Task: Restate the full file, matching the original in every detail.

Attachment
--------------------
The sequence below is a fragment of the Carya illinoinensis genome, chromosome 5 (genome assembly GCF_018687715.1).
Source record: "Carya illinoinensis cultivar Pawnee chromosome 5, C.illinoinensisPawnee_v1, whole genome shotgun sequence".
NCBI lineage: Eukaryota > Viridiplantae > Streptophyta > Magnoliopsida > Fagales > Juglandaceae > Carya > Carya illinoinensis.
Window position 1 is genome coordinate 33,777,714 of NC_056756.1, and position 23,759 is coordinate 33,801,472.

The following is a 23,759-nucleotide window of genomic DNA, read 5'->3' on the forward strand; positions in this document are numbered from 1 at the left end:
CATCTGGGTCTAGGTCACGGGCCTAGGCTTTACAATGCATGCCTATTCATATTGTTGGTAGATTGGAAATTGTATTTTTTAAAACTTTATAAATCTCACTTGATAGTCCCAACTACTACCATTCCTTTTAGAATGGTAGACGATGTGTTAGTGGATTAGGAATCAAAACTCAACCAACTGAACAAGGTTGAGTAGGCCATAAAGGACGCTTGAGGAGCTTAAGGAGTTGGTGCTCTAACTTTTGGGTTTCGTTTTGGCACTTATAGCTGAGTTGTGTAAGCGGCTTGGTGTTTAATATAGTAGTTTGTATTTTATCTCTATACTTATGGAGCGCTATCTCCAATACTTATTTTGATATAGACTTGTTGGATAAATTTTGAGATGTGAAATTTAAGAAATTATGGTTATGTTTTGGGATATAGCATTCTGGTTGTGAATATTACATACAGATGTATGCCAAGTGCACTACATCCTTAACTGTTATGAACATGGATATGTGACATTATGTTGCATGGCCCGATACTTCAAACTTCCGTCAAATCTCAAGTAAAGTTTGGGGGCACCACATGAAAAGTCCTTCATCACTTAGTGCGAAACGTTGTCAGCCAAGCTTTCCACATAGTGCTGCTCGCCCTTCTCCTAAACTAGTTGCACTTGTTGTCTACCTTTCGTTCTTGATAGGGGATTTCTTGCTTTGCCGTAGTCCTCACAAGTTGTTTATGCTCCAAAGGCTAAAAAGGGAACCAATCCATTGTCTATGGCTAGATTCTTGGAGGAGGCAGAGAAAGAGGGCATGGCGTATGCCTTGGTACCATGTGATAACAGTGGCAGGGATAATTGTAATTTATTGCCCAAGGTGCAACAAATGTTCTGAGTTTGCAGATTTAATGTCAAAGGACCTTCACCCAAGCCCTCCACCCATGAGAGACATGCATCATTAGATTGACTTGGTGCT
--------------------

The sequence below is a fragment of the Carya illinoinensis genome, chromosome 5 (genome assembly GCF_018687715.1).
Source record: "Carya illinoinensis cultivar Pawnee chromosome 5, C.illinoinensisPawnee_v1, whole genome shotgun sequence".
NCBI lineage: Eukaryota > Viridiplantae > Streptophyta > Magnoliopsida > Fagales > Juglandaceae > Carya > Carya illinoinensis.
Window position 1 is genome coordinate 33,777,714 of NC_056756.1, and position 23,759 is coordinate 33,801,472.

The following is a 23,759-nucleotide window of genomic DNA, read 5'->3' on the forward strand; positions in this document are numbered from 1 at the left end:
CATCTGGGTCTAGGTCACGGGCCTAGGCTTTACAATGCATGCCTATTCATATTGTTGGTAGATTGGAAATTGTATTTTTTAAAACTTTATAAATCTCACTTGATAGTCCCAACTACTACCATTCCTTTTAGAATGGTAGACGATGTGTTAGTGGATTAGGAATCAAAACTCAACCAACTGAACAAGGTTGAGTAGGCCATAAAGGACGCTTGAGGAGCTTAAGGAGTTGGTGCTCTAACTTTTGGGTTTCGTTTTGGCACTTATAGCTGAGTTGTGTAAGCGGCTTGGTGTTTAATATAGTAGTTTGTATTTTATCTCTATACTTATGGAGCGCTATCTCCAATACTTATTTTGATATAGACTTGTTGGATAAATTTTGAGATGTGAAATTTAAGAAATTATGGTTATGTTTTGGGATATAGCATTCTGGTTGTGAATATTACATACAGATGTATGCCAAGTGCACTACATCCTTAACTGTTATGAACATGGATATGTGACATTATGTTGCATGGCCCGATACTTCAAACTTCCGTCAAATCTCAAGTAAAGTTTGGGGGCACCACATGAAAAGTCCTTCATCACTTAGTGCGAAACGTTGTCAGCCAAGCTTTCCACATAGTGCTGCTCGCCCTTCTCCTAAACTAGTTGCACTTGTTGTCTACCTTTCGTTCTTGATAGGGGATTTCTTGCTTTGCCGTAGTCCTCACAAGTTGTTTATGCTCCAAAGGCTAAAAAGGGAACCAATCCATTGTCTATGGCTAGATTCTTGGAGGAGGCAGAGAAAGAGGGCATGGCGTATGCCTTGGTACCATGTGATAACAGTGGCAGGGATAATTGTAATTTATTGCCCAAGGTGCAACAAATGTTCTGAGTTTGCAGATTTAATGTCAAAGGACCTTCACCCAAGCCCTCCACCCATGAGAGACATGCATCATTAGATTGACTTGGTGCT